What should churches be doing in the face of what’s going on in our country right now?
I think the bright flames of Christianity are now down to smoldering embers, if not ashes, of feeling comfortable. The church is pretty much down to therapy and management. There’s really little prophetic fire. The Roman Catholic Church is so caught up in all the sexual problems of abuse, they’ve lost a lot of their moral authority. And the poor rabbis have a problem being critical of Israel because the congregations don’t want to hear it so much. The only people who could save the Palestinian-Israeli conflict are American Jews. If they said to Bush, "We have to change," that would be it. But they’re not saying it audibly, and not in concert, that’s for sure.

The churches are a reflection of the truth of Plato’s statement, "What’s honored in the country will be cultivated there." When we got started as a country, we had no more than 3 million people--less than Los Angeles County today. Yet we turned out Washington, Jefferson, Franklin, Adams, Hamilton--you can name a list as long as your arm. How many people on the public stage can you name today who are of the caliber of those first men? And why aren’t there more? Because what’s honored in the country will be cultivated there.

Or how come those itty, bitty Italian city-states turned out one fantastic painter and sculptor after another? Because every kid couldn’t wait to get his mitt on a paint brush. What’s honored in the country will be cultivated there. We have fantastic athletes. I watched the Spurs and Lakers yesterday. Those guys play basketball like nobody’s business. Yet we have mediocre politicians, and the clergy is pretty mediocre also. But what’s honored in a country will be cultivated there. The greatest recession in this country is not economic; it’s spiritual. And so the great biblical mandates of pursuing justice and seeking peace are shortchanged.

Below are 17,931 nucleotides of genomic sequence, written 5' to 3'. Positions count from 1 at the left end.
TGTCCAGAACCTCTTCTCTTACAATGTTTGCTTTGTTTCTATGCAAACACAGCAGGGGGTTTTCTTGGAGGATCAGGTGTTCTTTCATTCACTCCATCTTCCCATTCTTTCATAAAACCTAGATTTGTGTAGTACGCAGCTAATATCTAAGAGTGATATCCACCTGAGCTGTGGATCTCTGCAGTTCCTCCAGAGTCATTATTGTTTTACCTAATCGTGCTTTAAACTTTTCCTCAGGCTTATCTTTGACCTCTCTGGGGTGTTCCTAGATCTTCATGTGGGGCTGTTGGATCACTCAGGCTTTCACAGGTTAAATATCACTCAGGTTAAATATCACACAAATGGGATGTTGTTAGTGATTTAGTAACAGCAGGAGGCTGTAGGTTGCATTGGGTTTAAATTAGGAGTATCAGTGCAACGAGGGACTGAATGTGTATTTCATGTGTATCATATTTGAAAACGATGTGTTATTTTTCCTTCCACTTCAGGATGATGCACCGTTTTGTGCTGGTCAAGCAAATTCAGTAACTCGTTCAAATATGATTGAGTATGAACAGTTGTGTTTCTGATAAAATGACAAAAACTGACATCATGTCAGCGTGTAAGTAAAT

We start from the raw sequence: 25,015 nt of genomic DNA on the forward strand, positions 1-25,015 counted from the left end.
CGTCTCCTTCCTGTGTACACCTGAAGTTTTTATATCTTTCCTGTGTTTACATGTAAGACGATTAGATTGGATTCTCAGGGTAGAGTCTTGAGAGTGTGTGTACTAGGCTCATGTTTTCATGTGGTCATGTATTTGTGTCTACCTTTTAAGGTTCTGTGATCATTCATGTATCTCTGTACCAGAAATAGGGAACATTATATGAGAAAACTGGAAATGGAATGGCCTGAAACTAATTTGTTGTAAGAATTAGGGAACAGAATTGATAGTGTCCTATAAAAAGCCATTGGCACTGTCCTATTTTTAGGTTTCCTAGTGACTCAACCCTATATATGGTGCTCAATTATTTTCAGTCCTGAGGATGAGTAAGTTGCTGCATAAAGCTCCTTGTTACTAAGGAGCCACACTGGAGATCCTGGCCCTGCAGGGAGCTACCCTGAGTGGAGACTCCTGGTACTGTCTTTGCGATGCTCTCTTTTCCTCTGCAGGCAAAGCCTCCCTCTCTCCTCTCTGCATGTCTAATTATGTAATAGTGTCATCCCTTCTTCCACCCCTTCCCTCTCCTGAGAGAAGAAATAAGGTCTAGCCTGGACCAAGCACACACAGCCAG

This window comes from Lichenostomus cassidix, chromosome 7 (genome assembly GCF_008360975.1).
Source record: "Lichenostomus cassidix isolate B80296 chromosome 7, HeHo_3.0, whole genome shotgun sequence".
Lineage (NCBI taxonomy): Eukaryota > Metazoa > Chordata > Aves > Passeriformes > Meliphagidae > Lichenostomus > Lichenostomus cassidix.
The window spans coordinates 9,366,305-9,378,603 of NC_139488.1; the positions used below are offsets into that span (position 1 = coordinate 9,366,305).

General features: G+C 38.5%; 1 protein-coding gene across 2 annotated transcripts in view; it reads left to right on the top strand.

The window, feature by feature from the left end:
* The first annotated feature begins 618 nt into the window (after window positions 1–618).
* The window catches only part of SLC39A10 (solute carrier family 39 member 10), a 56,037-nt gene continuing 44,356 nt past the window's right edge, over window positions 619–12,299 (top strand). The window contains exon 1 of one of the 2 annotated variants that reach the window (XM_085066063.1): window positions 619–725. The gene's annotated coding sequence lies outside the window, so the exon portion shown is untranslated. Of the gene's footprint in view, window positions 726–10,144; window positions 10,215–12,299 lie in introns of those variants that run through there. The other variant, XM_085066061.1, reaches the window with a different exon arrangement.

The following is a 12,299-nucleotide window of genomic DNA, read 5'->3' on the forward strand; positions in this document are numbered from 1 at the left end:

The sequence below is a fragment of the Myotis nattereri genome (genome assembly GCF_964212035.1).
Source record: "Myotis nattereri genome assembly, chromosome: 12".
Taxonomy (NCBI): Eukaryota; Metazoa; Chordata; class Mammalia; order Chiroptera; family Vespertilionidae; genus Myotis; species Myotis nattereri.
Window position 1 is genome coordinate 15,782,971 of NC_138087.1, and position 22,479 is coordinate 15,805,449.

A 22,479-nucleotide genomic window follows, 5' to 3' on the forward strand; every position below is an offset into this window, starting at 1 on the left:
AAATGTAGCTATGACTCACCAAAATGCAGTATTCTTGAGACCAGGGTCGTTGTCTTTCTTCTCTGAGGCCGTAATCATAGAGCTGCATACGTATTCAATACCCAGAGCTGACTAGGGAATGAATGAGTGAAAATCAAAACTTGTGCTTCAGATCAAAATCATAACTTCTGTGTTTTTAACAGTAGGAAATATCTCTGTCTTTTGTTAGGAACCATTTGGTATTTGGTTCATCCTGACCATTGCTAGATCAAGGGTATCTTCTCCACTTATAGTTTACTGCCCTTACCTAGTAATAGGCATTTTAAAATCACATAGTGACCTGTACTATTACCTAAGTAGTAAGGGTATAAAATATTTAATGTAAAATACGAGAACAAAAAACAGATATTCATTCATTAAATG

Too many ministers, also, are dependent on the love of their congregation. A real friend is one who risks her friendship for the sake of her friend, rather than using the friend for the sake of her friendship. The clergy don’t speak out because they don’t want to risk the love of their congregation. It’s pathetic! If [a parishioner] says, "If you say anything like that again, you’ll never see me in this church again," you should say to him, "You know, I must have said something very important. It certainly got you all riled up." But most ministers would take the hand in both hands, "Oh, come on Joe. There must be some misunderstanding. I’ll call you. We’ll have a date over a cup of coffee."

If you’re shepherd of the flock, you’re supposed to keep the wolves out so more sheep can come in. And the hills are full of browsing sheep, wondering whether there’s room in the fold for them. But they look in and say, "There’s no Good Shepherd there, lots of wolves. I’ll stay browsing outside."

Do you ever struggle with despair?
If Jesus never allowed his soul to be cornered into despair, who the hell am I to give into despair? Despair is not an option. The worse a situation gets, the more pessimistic you become, because reality reflects pessimism. That is the moment for hope as opposed to optimism. I love what Vaclav Havel said, "Hope is not tied to the successful outcome of an issue, but to the fact that the issue makes good sense." That’s wonderful. In other words, keep the faith, despite the evidence. Only by doing has the evidence any chance of changing.

'We have to recover the Bible, but we also have to recover from it.'

What is the religious challenge at our universities?
The loss of wonder is really critical as technology evolves more and more. I feel so strongly about wonder because, finally, it’s an ethical consideration. Only reverence can restrain violence, whether it’s against nature or against one another. And loss of reverence, loss of wonder, is a terrible, sad loss.

So what is the role of the university chaplain?
Obviously ethics are crucial. They don’t exhaust the gospel, but they’re not ancillary to the gospel. So a focus should be the ethical considerations of our personal life and, particularly these days, of our national life. Justice and peace are pretty primary in our public life, or they ought to be. How is it, [Duke divinity professor and Nelson Mandela’s prison chaplain] Peter Storey once asked, that good people allow their institutions to do their sinning for them? These are concerns that I think the chaplain should always be raising. It’s very important to ask the right questions.

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